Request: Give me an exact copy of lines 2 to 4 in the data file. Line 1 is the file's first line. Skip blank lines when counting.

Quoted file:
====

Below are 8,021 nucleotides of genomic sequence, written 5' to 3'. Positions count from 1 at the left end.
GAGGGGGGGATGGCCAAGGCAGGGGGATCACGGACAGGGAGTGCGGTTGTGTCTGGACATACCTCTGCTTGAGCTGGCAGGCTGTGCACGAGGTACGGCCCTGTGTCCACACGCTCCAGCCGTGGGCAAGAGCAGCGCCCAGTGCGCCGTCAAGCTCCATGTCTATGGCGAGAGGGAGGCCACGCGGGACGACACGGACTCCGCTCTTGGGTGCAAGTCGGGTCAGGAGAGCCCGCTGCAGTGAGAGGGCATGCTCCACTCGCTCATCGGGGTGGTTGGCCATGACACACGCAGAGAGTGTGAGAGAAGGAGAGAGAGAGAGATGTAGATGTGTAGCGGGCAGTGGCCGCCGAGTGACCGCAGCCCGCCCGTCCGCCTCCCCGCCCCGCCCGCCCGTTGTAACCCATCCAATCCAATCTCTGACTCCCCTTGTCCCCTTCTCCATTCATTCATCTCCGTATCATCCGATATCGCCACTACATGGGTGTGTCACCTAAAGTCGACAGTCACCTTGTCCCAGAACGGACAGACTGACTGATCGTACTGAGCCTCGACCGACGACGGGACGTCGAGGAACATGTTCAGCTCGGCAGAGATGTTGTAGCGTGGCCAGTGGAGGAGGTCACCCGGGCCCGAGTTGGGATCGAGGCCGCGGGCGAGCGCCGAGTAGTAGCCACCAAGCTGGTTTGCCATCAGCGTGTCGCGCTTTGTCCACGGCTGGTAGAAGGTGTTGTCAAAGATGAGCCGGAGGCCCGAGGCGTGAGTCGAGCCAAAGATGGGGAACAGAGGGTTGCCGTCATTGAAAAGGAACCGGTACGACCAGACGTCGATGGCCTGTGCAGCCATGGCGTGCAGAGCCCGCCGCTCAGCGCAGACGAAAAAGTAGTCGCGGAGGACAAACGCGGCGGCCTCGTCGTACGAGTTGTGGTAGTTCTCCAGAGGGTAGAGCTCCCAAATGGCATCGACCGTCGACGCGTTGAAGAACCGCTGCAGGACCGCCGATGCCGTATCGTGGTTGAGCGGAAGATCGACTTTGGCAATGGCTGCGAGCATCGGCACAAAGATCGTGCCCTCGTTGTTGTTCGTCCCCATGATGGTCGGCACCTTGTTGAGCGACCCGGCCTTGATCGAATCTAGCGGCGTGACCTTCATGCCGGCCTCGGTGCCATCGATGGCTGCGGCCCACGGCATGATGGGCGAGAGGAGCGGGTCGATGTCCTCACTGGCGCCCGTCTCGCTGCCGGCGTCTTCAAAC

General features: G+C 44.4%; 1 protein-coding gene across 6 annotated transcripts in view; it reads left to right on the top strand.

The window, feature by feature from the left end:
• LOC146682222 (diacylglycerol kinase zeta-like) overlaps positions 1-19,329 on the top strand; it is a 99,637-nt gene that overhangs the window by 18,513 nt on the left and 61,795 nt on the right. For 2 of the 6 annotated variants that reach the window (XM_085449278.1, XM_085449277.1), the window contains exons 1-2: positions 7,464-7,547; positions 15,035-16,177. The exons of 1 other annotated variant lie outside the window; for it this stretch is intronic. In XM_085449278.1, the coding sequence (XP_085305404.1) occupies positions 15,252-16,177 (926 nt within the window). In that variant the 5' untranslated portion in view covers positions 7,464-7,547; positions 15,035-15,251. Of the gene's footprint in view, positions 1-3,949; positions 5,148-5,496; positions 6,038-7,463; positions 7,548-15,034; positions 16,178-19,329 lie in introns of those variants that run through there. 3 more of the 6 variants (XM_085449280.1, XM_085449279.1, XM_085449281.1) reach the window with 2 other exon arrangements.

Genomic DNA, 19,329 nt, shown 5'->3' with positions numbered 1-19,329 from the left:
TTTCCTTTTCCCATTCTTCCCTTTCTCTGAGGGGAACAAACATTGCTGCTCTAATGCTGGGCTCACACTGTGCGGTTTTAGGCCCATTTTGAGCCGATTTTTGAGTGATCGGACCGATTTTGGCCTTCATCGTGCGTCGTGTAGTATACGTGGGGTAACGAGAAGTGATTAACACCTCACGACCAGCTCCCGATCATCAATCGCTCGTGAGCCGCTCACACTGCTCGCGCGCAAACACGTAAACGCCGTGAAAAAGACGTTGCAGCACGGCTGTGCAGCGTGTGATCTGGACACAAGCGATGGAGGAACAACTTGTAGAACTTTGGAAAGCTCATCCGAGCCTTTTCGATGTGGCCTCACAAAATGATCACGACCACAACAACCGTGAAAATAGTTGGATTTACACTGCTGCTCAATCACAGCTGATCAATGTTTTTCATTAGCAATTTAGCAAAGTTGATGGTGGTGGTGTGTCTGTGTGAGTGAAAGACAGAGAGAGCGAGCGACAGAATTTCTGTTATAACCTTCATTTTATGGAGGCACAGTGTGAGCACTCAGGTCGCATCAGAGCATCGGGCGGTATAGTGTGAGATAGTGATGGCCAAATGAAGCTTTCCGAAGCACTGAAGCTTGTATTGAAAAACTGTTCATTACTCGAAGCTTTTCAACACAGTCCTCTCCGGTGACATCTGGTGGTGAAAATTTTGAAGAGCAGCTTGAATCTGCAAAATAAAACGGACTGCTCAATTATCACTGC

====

GAGGGGGGGATGGCCAAGGCAGGGGGATCACGGACAGGGAGTGCGGTTGTGTCTGGACATACCTCTGCTTGAGCTGGCAGGCTGTGCACGAGGTACGGCCCTGTGTCCACACGCTCCAGCCGTGGGCAAGAGCAGCGCCCAGTGCGCCGTCAAGCTCCATGTCTATGGCGAGAGGGAGGCCACGCGGGACGACACGGACTCCGCTCTTGGGTGCAAGTCGGGTCAGGAGAGCCCGCTGCAGTGAGAGGGCATGCTCCACTCGCTCATCGGGGTGGTTGGCCATGACACACGCAGAGAGTGTGAGAGAAGGAGAGAGAGAGAGATGTAGATGTGTAGCGGGCAGTGGCCGCCGAGTGACCGCAGCCCGCCCGTCCGCCTCCCCGCCCCGCCCGCCCGTTGTAACCCATCCAATCCAATCTCTGACTCCCCTTGTCCCCTTCTCCATTCATTCATCTCCGTATCATCCGATATCGCCACTACATGGGTGTGTCACCTAAAGTCGACAGTCACCTTGTCCCAGAACGGACAGACTGACTGATCGTACTGAGCCTCGACCGACGACGGGACGTCGAGGAACATGTTCAGCTCGGCAGAGATGTTGTAGCGTGGCCAGTGGAGGAGGTCACCCGGGCCCGAGTTGGGATCGAGGCCGCGGGCGAGCGCCGAGTAGTAGCCACCAAGCTGGTTTGCCATCAGCGTGTCGCGCTTTGTCCACGGCTGGTAGAAGGTGTTGTCAAAGATGAGCCGGAGGCCCGAGGCGTGAGTCGAGCCAAAGATGGGGAACAGAGGGTTGCCGTCATTGAAAAGGAACCGGTACGACCAGACGTCGATGGCCTGTGCAGCCATGGCGTGCAGAGCCCGCCGCTCAGCGCAGACGAAAAAGTAGTCGCGGAGGACAAACGCGGCGGCCTCGTCGTACGAGTTGTGGTAGTTCTCCAGAGGGTAGAGCTCCCAAATGGCATCGACCGTCGACGCGTTGAAGAACCGCTGCAGGACCGCCGATGCCGTATCGTGGTTGAGCGGAAGATCGACTTTGGCAATGGCTGCGAGCATCGGCACAAAGATCGTGCCCTCGTTGTTGTTCGTCCCCATGATGGTCGGCACCTTGTTGAGCGACCCGGCCTTGATCGAATCTAGCGGCGTGACCTTCATGCCGGCCTCGGTGCCATCGATGGCTGCGGCCCACGGCATGATGGGCGAGAGGAGCGGGTCGATGTCCTCACTGGCGCCCGTCTCGCTGCCGGCGTCTTCAAAC

General features: G+C 44.4%; 1 protein-coding gene across 6 annotated transcripts in view; it reads left to right on the top strand.

The window, feature by feature from the left end: